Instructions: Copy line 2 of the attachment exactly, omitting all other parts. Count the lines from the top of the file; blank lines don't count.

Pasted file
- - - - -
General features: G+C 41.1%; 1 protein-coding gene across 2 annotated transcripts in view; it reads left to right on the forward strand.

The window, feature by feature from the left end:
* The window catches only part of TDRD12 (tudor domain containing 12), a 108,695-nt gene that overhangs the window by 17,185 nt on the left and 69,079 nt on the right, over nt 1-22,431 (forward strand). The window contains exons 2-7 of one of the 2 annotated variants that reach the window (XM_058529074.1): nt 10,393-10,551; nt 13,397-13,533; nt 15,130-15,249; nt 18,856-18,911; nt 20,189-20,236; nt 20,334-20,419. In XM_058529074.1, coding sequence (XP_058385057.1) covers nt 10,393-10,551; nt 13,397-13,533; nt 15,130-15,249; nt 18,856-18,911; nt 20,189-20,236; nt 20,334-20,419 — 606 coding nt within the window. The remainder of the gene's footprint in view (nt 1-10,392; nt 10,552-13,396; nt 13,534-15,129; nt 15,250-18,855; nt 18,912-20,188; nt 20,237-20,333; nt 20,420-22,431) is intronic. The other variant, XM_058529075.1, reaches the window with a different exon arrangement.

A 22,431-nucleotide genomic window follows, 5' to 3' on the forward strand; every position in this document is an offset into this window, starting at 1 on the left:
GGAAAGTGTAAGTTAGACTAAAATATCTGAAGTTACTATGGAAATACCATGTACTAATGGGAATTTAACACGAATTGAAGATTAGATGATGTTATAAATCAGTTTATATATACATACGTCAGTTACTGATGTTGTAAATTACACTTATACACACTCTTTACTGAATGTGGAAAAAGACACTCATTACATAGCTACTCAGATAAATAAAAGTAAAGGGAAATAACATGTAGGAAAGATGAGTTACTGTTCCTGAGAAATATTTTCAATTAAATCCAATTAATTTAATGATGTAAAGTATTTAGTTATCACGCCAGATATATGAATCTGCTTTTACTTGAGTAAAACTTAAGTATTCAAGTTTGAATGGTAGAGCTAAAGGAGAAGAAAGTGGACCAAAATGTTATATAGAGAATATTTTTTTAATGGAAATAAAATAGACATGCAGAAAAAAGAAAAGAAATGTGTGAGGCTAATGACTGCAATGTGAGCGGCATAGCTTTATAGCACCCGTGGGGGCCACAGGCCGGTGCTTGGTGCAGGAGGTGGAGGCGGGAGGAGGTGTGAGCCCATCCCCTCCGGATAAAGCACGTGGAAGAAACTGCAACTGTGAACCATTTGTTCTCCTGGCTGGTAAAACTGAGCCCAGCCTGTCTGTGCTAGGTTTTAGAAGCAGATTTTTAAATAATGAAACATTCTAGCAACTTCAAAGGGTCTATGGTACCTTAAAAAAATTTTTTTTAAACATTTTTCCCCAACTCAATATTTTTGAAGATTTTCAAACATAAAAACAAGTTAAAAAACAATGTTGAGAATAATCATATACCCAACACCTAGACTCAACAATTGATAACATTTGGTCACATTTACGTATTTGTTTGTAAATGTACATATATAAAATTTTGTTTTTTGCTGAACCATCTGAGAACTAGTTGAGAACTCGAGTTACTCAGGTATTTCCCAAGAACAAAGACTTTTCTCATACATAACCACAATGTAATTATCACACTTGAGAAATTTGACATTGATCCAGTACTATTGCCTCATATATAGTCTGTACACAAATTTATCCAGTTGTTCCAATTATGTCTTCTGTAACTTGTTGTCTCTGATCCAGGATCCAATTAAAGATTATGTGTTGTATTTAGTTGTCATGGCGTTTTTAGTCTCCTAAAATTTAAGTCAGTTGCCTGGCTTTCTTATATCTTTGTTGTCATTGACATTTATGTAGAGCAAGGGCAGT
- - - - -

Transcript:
The window, feature by feature from the left end: